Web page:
Display close-up, Date book function
Front and back side
Side view. Clock and Up button windows in the lid
Connected to its Serial cable. The M100 was not delivered with a craddle
The French box
User manuals and Graffiti sticker
Electronic card, components side.
DragonBall processor, MX ROM holding the Palm OS and Samsung 2 MB RAM chip.
The gray metal part is the back of the LCD display.
All of its parts.
This stylish, light and compact handheld device is targeted at the Personal Information Manager (PIM) user.
Weighing in at only 4.4 ounces with a rounded chassis that fits easily in the hand, the m100 has real "palm appeal." However, Palm has had to sacrifice screen size to make the unit more compact. The 42% size reduction from other devices makes the m100 more suitable as a Personal Information Manager (PIM) than as a serious tool for the healthcare professional.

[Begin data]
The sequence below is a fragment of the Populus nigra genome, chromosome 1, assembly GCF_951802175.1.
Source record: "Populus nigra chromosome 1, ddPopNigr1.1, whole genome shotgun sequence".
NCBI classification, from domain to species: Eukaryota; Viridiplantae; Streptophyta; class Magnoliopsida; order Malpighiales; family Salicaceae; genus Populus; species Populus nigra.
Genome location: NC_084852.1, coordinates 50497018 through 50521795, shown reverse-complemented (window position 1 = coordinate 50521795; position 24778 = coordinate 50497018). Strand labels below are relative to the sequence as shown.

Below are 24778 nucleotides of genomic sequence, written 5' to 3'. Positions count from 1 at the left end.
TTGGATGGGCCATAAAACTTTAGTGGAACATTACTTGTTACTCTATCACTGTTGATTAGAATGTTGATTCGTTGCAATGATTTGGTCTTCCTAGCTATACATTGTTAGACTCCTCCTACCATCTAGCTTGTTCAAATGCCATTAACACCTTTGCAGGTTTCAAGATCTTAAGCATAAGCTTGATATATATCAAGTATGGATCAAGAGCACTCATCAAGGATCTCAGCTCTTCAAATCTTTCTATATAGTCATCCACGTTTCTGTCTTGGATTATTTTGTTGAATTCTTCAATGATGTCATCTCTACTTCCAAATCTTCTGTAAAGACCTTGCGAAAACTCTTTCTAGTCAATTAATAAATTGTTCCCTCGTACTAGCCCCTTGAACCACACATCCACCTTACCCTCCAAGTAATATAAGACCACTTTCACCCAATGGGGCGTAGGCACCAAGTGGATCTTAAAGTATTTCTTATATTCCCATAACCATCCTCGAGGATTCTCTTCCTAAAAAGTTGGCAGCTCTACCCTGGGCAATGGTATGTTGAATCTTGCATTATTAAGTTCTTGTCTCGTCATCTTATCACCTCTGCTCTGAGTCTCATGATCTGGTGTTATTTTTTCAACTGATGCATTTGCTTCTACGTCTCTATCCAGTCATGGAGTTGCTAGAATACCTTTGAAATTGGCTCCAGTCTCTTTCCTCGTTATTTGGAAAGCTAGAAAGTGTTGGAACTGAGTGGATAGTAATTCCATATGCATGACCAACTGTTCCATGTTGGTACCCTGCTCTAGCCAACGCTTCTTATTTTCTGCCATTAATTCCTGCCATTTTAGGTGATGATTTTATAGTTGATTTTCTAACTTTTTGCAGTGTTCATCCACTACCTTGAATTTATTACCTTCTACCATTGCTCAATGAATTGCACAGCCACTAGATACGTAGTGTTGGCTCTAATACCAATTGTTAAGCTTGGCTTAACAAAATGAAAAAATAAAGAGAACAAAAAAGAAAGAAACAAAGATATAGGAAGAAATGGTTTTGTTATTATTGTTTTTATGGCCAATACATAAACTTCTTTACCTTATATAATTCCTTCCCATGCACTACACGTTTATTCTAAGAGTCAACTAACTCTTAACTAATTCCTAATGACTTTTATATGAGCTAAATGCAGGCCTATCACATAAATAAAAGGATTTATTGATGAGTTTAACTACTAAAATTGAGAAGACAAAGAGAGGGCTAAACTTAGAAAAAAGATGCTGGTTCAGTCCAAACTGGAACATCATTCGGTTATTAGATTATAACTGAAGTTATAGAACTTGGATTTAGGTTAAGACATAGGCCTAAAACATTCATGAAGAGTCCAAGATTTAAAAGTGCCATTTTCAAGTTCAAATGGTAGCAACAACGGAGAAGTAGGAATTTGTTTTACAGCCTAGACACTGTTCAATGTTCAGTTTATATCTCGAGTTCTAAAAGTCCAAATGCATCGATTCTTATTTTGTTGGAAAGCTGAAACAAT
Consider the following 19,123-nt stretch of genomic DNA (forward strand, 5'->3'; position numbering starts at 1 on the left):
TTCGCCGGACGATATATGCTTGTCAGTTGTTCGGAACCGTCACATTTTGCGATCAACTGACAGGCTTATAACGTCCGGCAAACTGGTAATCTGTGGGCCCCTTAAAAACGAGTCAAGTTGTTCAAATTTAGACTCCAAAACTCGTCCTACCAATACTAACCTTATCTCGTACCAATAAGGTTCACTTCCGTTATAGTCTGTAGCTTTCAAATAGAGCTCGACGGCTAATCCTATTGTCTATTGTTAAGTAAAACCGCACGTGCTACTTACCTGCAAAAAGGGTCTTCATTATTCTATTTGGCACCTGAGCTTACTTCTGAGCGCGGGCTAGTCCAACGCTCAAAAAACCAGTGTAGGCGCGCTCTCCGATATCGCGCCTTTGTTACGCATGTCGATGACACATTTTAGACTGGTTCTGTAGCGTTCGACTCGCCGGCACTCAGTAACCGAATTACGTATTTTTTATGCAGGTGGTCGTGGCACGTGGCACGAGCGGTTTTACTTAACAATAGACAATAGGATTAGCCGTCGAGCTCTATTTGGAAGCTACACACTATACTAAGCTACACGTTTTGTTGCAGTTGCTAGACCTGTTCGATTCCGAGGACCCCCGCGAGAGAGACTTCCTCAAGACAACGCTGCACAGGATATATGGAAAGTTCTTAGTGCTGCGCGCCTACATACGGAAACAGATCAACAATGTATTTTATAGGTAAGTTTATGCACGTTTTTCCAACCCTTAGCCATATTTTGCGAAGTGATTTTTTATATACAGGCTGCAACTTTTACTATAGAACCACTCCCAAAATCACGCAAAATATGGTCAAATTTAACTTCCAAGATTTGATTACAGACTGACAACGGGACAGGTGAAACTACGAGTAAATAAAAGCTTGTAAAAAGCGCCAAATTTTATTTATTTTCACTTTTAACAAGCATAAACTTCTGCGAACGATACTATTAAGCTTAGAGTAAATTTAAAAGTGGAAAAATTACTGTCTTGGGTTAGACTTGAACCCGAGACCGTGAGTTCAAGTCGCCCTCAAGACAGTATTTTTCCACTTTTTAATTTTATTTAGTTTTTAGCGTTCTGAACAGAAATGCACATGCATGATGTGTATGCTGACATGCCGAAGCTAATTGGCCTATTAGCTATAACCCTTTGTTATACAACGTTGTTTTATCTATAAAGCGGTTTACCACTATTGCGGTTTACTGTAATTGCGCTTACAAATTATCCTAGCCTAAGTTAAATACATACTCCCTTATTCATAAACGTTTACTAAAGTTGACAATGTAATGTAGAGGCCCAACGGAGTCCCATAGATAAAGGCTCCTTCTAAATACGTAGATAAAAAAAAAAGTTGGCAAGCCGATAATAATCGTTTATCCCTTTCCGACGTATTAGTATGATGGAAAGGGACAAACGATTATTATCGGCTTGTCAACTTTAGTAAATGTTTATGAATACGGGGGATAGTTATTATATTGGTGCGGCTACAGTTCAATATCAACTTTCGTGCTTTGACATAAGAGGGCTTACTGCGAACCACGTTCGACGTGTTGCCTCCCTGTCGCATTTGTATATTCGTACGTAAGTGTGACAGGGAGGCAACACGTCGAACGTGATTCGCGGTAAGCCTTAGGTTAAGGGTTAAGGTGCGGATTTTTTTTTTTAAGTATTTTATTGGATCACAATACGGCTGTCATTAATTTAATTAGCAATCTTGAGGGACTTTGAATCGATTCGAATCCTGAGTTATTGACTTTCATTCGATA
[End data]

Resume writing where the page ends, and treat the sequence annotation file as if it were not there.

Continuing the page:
To avoid software conflicts palm has maintained the 160 X 160 screen resolution making the m100 suitable for basic palm applications such as Date Book and Addresses but limits the effective use of Graffiti for data input.
What's more the meager 2Mg-storage capacity places the m100 at a disadvantage when compared to the Handspring's entry level Visor (similarly priced at $149.00) which comes with the expansion capabilities of Handspring's Springboard expansion slot.
The rounded chassis certainly gives the m100 visual appeal but the new shape renders it incompatible with Palm's earlier line of accessories.
The big plus for the m100 is its plastic screen which definitely makes it more durable and less prone to breakage than all other Palm devices, a feature we would love to see on all future handhelds.